No Correction In Stocks Until These Things Happen

Includes: CSCO, DVN, PFE, QCOM, SPY, T
by: AAJJ Investment Research


Markets are making new highs and calls for a substantial correction are growing louder.

I don't think we will get a big decline until we see weakness in high yield, small-cap stocks and breadth.

There are five stocks that I think have a particularly good risk vs. reward at the moment, especially if they decline a little more from current levels.

With equity markets and high yield bond ETFs making new highs, calls for a correction are growing louder. Although I am concerned about valuations in risk assets and the impact of the Fed's policy tightening among other things, key market indicators suggest to me that appetite for risk is still strong and that a substantial decline in stock prices is therefore unlikely.

Risk appetite remains strong

Four indicators demonstrate that appetite for risk assets is strong across the board: tight high yield credit spreads, small-cap indexes making higher highs, solid breadth measures and outperformance by cyclical sectors.

The high yield US$ corporate bonds market (HYG) is making higher highs while high yield credit spreads remain very tight. Since high yield bonds tend to lead stocks, I find it hard to believe we can have a substantial (i.e. greater than 5%) correction while high yield continues to be so resilient. That said, I would grow concerned if high yield credit spreads rise above 4.2% since that is the widest level we have seen this year after they reached a 2017 low of around 3.50%. A higher high in high yield credit spreads would signal to me high yield investors perceive an important fundamental change that is prompting them to alter their approach. I would also grow more concerned if there is a break in the upward trend for HYG.


Source:, July 23, 2017

Another indicator that risk appetite is still healthy is the strength of small-cap stocks (IWM). Although larger cap stocks have outperformed since late 2016, the new highs in the Russell 2000 are reassuring. I would only start to worry about the general state of risk appetite if we see a break in the upward trend of the Russell 2000.


Source:, July 23, 2017

The market rally has also been surprisingly broad considering the widespread focus on FANG stocks and other hot themes. In fact, over 75% of S&P 500 companies are above their 200-day moving average and around 68% of NYSE stocks are above their 200-day moving average. This implies broad participation in the market rally. Furthermore, the cumulative NYSE Advance-Decline line, which represents the number of rising stocks net of the number of declining ones, is in a solid upward trend and regularly making new highs based on weekly closes. This traditional breadth indicator tends to break down before the overall market does, so it is again difficult to imagine how the overall market can fall substantially before a key indicator like this one does.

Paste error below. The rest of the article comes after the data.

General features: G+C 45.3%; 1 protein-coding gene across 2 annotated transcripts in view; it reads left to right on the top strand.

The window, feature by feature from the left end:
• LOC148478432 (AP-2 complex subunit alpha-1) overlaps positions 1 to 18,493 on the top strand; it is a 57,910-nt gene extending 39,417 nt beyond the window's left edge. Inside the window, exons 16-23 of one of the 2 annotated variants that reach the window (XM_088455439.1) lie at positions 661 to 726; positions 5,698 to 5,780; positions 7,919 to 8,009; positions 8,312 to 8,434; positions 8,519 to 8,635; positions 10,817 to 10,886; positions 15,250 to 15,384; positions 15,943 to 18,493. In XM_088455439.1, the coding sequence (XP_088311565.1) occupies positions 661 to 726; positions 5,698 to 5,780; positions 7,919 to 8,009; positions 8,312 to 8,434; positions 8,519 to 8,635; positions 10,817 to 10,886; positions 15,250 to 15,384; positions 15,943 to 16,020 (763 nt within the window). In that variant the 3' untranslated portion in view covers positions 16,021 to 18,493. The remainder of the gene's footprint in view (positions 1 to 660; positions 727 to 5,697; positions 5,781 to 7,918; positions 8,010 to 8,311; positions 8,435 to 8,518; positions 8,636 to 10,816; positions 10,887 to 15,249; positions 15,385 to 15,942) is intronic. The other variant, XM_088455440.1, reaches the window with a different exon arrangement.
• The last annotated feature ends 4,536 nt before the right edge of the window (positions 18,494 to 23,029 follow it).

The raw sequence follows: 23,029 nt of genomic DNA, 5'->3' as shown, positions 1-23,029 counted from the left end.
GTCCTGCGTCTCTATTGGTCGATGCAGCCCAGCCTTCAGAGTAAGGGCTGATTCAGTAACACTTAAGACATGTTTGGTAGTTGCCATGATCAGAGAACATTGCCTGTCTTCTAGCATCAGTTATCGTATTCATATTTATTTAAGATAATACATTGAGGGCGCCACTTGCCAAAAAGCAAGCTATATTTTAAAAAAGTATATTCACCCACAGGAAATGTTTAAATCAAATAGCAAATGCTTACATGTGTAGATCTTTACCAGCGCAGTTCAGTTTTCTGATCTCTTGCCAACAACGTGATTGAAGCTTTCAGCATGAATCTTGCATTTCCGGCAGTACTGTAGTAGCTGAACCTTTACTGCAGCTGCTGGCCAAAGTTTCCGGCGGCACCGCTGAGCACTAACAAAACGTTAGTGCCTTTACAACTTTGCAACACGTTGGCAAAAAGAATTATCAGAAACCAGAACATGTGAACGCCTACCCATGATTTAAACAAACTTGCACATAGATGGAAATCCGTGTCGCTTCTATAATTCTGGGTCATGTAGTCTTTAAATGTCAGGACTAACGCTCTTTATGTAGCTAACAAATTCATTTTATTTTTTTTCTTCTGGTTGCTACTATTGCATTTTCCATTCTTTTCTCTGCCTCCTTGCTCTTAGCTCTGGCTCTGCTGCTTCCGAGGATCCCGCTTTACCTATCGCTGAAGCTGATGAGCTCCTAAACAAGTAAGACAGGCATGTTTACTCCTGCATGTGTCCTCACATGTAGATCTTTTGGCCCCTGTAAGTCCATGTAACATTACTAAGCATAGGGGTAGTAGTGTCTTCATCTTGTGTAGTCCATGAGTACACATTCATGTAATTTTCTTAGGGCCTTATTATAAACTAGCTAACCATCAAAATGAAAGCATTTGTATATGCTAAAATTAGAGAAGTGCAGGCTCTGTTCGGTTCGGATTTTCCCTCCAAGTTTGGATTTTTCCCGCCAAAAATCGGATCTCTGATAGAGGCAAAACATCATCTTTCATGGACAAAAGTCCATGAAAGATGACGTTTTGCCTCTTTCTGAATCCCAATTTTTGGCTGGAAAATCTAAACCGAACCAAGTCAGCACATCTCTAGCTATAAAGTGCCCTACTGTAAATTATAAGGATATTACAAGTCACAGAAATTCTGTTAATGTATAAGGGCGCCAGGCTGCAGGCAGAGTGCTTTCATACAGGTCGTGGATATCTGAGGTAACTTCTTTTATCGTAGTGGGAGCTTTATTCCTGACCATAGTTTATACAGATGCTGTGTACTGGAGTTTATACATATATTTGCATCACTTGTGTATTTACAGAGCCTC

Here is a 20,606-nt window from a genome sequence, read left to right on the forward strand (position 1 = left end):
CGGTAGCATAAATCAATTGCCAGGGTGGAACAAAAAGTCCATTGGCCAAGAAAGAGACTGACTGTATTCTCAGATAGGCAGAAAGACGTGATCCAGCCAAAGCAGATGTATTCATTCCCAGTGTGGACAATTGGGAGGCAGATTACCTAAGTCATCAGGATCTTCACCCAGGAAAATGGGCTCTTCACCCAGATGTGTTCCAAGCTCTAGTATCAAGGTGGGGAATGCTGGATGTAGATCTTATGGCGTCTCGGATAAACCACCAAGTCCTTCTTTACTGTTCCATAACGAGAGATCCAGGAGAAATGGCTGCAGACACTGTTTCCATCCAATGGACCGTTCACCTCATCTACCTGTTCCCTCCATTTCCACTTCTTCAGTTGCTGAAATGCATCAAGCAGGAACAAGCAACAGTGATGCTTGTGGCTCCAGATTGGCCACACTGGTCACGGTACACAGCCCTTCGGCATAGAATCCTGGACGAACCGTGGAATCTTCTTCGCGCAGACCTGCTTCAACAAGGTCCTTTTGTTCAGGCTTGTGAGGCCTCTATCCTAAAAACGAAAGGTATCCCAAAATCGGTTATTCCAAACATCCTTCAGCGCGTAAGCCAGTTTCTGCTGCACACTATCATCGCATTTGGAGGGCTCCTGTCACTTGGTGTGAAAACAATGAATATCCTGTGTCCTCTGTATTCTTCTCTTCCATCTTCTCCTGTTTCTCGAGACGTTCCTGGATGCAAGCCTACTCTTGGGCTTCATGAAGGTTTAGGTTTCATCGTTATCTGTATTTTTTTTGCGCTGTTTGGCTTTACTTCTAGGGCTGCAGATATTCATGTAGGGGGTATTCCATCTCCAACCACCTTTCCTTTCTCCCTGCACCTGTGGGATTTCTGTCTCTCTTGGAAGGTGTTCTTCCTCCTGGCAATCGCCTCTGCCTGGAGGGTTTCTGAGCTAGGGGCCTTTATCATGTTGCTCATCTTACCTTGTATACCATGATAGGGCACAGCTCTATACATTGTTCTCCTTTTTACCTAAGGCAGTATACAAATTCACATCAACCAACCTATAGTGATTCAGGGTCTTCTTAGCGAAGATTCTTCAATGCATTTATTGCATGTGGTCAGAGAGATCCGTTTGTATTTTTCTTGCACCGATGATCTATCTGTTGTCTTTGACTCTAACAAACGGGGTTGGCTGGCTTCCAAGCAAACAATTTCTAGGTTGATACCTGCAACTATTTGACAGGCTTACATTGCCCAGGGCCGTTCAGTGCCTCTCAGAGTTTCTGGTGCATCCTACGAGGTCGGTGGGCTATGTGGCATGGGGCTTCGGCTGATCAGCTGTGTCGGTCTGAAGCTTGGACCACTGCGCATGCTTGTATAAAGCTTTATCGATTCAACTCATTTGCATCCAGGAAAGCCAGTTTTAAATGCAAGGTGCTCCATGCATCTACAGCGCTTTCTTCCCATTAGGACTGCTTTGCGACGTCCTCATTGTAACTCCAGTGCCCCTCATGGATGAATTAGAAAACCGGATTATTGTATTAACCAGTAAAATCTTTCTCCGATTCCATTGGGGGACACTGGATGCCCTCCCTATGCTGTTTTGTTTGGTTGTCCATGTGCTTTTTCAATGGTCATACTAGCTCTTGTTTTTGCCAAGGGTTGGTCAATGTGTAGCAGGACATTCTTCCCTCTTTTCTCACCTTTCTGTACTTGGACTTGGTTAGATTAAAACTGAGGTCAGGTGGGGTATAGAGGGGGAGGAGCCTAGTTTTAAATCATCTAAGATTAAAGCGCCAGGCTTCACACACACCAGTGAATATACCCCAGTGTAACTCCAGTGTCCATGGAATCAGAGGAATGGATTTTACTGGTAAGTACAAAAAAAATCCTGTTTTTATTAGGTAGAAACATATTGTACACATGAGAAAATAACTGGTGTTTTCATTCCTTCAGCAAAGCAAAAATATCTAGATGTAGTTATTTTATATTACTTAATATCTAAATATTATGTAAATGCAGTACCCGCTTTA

Source:, July 23, 2017

Sector performance can also provide important clues regarding risk appetite and the likely future direction of the broader market. On this front, key sectors like transportation stocks (XTN), financial stocks (XLF), industrials (XLI) and tech (XLK) are in upward trends and outperforming the overall market. Moreover, consumer discretionary stocks (XLY) are outperforming consumer staples stocks (XLP), which is another sign that risk appetite is healthy.

Finally, as a bonus indicator, the trend of outperformance of the S&P 500 (SPY) versus 7-10-year US treasury bonds (IEF) remains intact. This is one of the simplest yet most powerful ways to gauge risk appetite. For me, it is unlikely that any decline of 3-5% in the overall market will extend into a more significant correction as long as the relative strength chart of SPY versus IEF remains above its 40-week exponential moving average (blue line in the below chart). After all, you need to see a clear shift in investor mentality for a small decline to turn into something more substantial.


Source:, July 23, 2017

Weak performance in commodities is the only concerning market indicator

It's good to see commodities outperform bonds, especially long-term bonds (TLT) that tend to be more sensitive to inflation expectations, as this typically represents an 'inflationary' environment. Stocks usually perform better in a mildly inflationary environment rather than a disinflationary one or even a deflationary one. Unfortunately, commodities have underperformed treasuries since the beginning of the year.

Commodities Source:, July 23, 2017

This disinflationary environment, recently confirmed by a consistent fall in the Fed's preferred measure of inflation, appears to have prompted the Fed to remove the possibility of a rate hike in September. This disinflationary signal will likely place less pressure on central bankers to tighten monetary policy and also means that the health of the global economy is rather questionable.

The only commodity that is performing relatively well is gold. This has negative implications for risk appetite since gold's price tends to be inversely correlated with real US interest rates. This means that when gold's price is rising, real interest rates are usually falling (i.e. bond prices are rising). Falling yields tend to signal that investors are growing increasingly concerned about economic prospects.

The best risk vs. reward in the medium-term is currently with select stocks

Broad stock market indices such as the FTSE All-World are clearly overbought, so I don't believe the stock market as a whole represents a great risk vs. reward. However, there are individual stocks that appear to have been ignored by most investors and sold off so that money can be channeled into the high-flying names like Tesla (NASDAQ:TSLA), Facebook (NASDAQ:FB), Ali Baba (NYSE:BABA), etc.